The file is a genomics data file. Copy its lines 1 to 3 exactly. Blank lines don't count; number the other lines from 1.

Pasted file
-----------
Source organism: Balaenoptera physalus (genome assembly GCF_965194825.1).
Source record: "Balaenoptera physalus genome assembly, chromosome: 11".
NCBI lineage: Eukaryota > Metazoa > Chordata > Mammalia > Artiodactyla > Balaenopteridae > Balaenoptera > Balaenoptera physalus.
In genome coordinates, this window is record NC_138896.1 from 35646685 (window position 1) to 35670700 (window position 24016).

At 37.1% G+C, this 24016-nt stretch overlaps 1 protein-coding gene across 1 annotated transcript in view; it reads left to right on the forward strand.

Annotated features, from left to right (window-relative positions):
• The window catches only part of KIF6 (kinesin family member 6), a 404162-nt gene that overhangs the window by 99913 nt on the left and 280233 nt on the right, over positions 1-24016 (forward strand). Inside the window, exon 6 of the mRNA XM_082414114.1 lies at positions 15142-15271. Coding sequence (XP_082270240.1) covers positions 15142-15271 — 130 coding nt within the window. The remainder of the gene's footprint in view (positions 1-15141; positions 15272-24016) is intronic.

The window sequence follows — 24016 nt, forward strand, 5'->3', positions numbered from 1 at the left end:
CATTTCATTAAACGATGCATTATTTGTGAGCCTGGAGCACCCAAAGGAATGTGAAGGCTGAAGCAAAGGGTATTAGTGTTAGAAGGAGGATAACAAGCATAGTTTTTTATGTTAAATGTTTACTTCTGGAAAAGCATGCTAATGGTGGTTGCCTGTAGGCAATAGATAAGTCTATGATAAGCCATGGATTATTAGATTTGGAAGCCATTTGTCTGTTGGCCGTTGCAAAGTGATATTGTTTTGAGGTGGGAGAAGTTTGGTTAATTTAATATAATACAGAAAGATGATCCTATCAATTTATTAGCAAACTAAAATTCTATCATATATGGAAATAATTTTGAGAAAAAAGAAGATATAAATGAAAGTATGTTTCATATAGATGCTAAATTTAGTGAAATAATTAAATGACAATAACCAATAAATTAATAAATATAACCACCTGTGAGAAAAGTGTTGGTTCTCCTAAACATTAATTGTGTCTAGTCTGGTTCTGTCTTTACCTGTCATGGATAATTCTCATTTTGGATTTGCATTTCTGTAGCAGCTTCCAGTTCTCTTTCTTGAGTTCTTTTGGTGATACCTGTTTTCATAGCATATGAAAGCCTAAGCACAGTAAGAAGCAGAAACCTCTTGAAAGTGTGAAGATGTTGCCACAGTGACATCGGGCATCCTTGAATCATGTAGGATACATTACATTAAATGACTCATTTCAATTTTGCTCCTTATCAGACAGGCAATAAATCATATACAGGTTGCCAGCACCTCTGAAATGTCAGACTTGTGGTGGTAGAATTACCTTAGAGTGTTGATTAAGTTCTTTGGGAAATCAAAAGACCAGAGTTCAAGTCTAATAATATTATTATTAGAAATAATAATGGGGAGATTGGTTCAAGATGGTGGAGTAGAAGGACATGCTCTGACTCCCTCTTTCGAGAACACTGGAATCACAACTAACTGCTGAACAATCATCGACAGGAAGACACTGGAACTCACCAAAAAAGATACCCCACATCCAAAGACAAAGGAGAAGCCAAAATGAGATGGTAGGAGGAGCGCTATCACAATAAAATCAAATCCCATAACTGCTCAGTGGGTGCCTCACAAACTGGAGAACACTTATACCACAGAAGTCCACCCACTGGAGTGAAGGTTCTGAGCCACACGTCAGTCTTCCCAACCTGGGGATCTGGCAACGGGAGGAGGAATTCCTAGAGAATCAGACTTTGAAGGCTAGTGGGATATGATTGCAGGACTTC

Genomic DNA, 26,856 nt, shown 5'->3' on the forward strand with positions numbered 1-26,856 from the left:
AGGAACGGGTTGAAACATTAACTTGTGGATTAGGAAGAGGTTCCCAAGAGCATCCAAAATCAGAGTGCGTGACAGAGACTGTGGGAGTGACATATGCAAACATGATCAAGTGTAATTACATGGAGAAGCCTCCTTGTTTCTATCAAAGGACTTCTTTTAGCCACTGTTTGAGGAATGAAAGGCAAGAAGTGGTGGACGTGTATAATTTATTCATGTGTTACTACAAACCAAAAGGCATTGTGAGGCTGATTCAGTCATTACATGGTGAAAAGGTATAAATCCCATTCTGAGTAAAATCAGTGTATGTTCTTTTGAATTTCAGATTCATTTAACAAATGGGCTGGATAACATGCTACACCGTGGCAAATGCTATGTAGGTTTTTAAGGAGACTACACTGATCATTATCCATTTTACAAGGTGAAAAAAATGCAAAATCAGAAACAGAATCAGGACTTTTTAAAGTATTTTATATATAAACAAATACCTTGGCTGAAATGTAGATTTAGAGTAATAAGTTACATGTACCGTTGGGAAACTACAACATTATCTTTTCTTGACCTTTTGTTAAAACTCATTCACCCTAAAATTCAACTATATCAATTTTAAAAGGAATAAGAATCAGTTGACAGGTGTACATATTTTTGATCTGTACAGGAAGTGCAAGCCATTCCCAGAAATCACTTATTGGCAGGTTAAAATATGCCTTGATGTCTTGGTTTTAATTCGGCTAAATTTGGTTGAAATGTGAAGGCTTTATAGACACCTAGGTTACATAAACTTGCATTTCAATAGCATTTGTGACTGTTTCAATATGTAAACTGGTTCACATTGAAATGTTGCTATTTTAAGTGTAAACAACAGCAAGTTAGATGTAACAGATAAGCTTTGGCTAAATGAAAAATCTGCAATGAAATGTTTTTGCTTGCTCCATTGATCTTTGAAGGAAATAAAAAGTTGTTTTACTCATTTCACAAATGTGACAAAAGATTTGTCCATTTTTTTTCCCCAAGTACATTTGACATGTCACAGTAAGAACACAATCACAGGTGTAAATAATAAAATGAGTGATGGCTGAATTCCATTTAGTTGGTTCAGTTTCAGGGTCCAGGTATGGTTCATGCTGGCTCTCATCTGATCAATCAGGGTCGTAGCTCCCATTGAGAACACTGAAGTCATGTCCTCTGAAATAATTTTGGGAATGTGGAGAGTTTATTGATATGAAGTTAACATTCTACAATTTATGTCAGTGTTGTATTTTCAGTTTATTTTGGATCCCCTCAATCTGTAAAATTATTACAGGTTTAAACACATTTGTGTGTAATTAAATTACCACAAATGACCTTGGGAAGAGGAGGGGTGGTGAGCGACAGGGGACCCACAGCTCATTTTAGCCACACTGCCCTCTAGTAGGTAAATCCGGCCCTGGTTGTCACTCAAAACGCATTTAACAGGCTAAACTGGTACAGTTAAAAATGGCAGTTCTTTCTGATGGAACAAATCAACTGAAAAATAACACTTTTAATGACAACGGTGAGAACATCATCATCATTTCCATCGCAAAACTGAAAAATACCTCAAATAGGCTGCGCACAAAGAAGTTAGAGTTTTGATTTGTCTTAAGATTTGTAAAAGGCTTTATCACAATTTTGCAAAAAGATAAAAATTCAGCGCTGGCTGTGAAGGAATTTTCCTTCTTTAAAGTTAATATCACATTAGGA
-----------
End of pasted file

Source organism: Balaenoptera physalus (genome assembly GCF_965194825.1).
Source record: "Balaenoptera physalus genome assembly, chromosome: 11".
NCBI lineage: Eukaryota > Metazoa > Chordata > Mammalia > Artiodactyla > Balaenopteridae > Balaenoptera > Balaenoptera physalus.